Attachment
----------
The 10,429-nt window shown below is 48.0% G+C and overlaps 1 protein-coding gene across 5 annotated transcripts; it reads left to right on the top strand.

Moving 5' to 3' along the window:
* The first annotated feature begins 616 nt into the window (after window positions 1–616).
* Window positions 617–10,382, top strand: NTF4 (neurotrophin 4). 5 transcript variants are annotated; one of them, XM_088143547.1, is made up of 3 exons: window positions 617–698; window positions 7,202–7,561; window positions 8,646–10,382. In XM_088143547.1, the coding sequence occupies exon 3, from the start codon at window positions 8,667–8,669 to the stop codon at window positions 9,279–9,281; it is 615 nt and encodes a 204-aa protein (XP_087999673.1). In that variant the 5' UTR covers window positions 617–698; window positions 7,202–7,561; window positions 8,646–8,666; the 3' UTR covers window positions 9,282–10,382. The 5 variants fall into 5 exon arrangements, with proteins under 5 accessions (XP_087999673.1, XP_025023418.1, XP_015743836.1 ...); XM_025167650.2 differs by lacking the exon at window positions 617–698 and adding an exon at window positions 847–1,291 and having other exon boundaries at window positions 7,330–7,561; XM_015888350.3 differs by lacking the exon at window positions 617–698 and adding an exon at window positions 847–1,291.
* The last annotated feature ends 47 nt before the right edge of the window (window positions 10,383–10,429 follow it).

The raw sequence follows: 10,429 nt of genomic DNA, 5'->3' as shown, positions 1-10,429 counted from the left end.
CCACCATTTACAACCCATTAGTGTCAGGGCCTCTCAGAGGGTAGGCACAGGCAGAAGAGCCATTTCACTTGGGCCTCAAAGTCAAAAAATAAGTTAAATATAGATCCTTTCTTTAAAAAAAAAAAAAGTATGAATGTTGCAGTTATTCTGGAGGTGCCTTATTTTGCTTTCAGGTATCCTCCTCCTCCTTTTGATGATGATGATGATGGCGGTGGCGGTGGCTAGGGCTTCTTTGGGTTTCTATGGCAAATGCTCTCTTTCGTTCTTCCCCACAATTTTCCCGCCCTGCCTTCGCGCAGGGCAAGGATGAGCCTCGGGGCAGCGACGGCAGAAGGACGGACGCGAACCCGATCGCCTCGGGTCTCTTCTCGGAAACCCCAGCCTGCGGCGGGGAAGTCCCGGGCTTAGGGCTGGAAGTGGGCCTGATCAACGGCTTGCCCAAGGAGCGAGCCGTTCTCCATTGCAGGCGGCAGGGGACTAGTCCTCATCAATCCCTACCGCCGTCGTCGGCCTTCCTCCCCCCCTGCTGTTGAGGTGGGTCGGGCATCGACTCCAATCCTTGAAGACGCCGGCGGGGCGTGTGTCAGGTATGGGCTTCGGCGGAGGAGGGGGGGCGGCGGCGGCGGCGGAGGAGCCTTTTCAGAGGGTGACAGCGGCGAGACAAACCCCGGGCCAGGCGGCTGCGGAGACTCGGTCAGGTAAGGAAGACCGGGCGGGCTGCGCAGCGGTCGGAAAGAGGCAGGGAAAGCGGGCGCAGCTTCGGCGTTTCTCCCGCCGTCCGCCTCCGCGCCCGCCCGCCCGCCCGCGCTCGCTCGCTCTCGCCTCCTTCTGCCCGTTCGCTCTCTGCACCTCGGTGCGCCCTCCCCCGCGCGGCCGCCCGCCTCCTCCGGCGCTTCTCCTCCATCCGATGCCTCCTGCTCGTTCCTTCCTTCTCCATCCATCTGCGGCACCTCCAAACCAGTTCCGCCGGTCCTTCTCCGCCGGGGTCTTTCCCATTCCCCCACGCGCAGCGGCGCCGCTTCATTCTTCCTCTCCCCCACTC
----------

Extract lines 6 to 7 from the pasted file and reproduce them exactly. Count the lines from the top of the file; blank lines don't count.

The raw sequence follows: 10,429 nt of genomic DNA, 5'->3' as shown, positions 1-10,429 counted from the left end.
CCACCATTTACAACCCATTAGTGTCAGGGCCTCTCAGAGGGTAGGCACAGGCAGAAGAGCCATTTCACTTGGGCCTCAAAGTCAAAAAATAAGTTAAATATAGATCCTTTCTTTAAAAAAAAAAAAAGTATGAATGTTGCAGTTATTCTGGAGGTGCCTTATTTTGCTTTCAGGTATCCTCCTCCTCCTTTTGATGATGATGATGATGGCGGTGGCGGTGGCTAGGGCTTCTTTGGGTTTCTATGGCAAATGCTCTCTTTCGTTCTTCCCCACAATTTTCCCGCCCTGCCTTCGCGCAGGGCAAGGATGAGCCTCGGGGCAGCGACGGCAGAAGGACGGACGCGAACCCGATCGCCTCGGGTCTCTTCTCGGAAACCCCAGCCTGCGGCGGGGAAGTCCCGGGCTTAGGGCTGGAAGTGGGCCTGATCAACGGCTTGCCCAAGGAGCGAGCCGTTCTCCATTGCAGGCGGCAGGGGACTAGTCCTCATCAATCCCTACCGCCGTCGTCGGCCTTCCTCCCCCCCTGCTGTTGAGGTGGGTCGGGCATCGACTCCAATCCTTGAAGACGCCGGCGGGGCGTGTGTCAGGTATGGGCTTCGGCGGAGGAGGGGGGGCGGCGGCGGCGGCGGAGGAGCCTTTTCAGAGGGTGACAGCGGCGAGACAAACCCCGGGCCAGGCGGCTGCGGAGACTCGGTCAGGTAAGGAAGACCGGGCGGGCTGCGCAGCGGTCGGAAAGAGGCAGGGAAAGCGGGCGCAGCTTCGGCGTTTCTCCCGCCGTCCGCCTCCGCGCCCGCCCGCCCGCCCGCGCTCGCTCGCTCTCGCCTCCTTCTGCCCGTTCGCTCTCTGCACCTCGGTGCGCCCTCCCCCGCGCGGCCGCCCGCCTCCTCCGGCGCTTCTCCTCCATCCGATGCCTCCTGCTCGTTCCTTCCTTCTCCATCCATCTGCGGCACCTCCAAACCAGTTCCGCCGGTCCTTCTCCGCCGGGGTCTTTCCCATTCCCCCACGCGCAGCGGCGCCGCTTCATTCTTCCTCTCCCCCACTC